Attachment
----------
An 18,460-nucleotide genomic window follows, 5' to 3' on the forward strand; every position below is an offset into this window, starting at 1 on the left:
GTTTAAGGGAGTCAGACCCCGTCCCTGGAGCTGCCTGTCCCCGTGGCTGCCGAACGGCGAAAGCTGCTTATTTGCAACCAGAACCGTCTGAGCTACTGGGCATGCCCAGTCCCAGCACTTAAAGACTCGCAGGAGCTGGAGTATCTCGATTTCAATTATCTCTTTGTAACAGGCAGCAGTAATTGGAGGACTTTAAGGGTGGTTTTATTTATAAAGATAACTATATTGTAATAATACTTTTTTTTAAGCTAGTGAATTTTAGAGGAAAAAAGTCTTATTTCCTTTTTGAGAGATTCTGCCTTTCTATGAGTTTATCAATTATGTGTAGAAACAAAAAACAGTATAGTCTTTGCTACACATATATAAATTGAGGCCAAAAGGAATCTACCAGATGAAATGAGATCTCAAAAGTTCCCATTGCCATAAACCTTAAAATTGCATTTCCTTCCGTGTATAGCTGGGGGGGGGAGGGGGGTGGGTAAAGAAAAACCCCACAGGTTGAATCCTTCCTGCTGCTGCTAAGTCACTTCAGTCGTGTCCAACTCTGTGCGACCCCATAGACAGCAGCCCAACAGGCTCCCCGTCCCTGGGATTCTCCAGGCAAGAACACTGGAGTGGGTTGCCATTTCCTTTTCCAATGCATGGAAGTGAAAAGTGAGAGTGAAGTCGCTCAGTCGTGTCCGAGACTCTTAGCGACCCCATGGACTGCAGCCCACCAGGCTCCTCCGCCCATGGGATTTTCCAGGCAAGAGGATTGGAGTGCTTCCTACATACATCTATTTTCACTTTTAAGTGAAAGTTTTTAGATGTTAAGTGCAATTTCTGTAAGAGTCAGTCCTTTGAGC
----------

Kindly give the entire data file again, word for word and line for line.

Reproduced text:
An 18,460-nucleotide genomic window follows, 5' to 3' on the forward strand; every position below is an offset into this window, starting at 1 on the left:
GTTTAAGGGAGTCAGACCCCGTCCCTGGAGCTGCCTGTCCCCGTGGCTGCCGAACGGCGAAAGCTGCTTATTTGCAACCAGAACCGTCTGAGCTACTGGGCATGCCCAGTCCCAGCACTTAAAGACTCGCAGGAGCTGGAGTATCTCGATTTCAATTATCTCTTTGTAACAGGCAGCAGTAATTGGAGGACTTTAAGGGTGGTTTTATTTATAAAGATAACTATATTGTAATAATACTTTTTTTTAAGCTAGTGAATTTTAGAGGAAAAAAGTCTTATTTCCTTTTTGAGAGATTCTGCCTTTCTATGAGTTTATCAATTATGTGTAGAAACAAAAAACAGTATAGTCTTTGCTACACATATATAAATTGAGGCCAAAAGGAATCTACCAGATGAAATGAGATCTCAAAAGTTCCCATTGCCATAAACCTTAAAATTGCATTTCCTTCCGTGTATAGCTGGGGGGGGGAGGGGGGTGGGTAAAGAAAAACCCCACAGGTTGAATCCTTCCTGCTGCTGCTAAGTCACTTCAGTCGTGTCCAACTCTGTGCGACCCCATAGACAGCAGCCCAACAGGCTCCCCGTCCCTGGGATTCTCCAGGCAAGAACACTGGAGTGGGTTGCCATTTCCTTTTCCAATGCATGGAAGTGAAAAGTGAGAGTGAAGTCGCTCAGTCGTGTCCGAGACTCTTAGCGACCCCATGGACTGCAGCCCACCAGGCTCCTCCGCCCATGGGATTTTCCAGGCAAGAGGATTGGAGTGCTTCCTACATACATCTATTTTCACTTTTAAGTGAAAGTTTTTAGATGTTAAGTGCAATTTCTGTAAGAGTCAGTCCTTTGAGC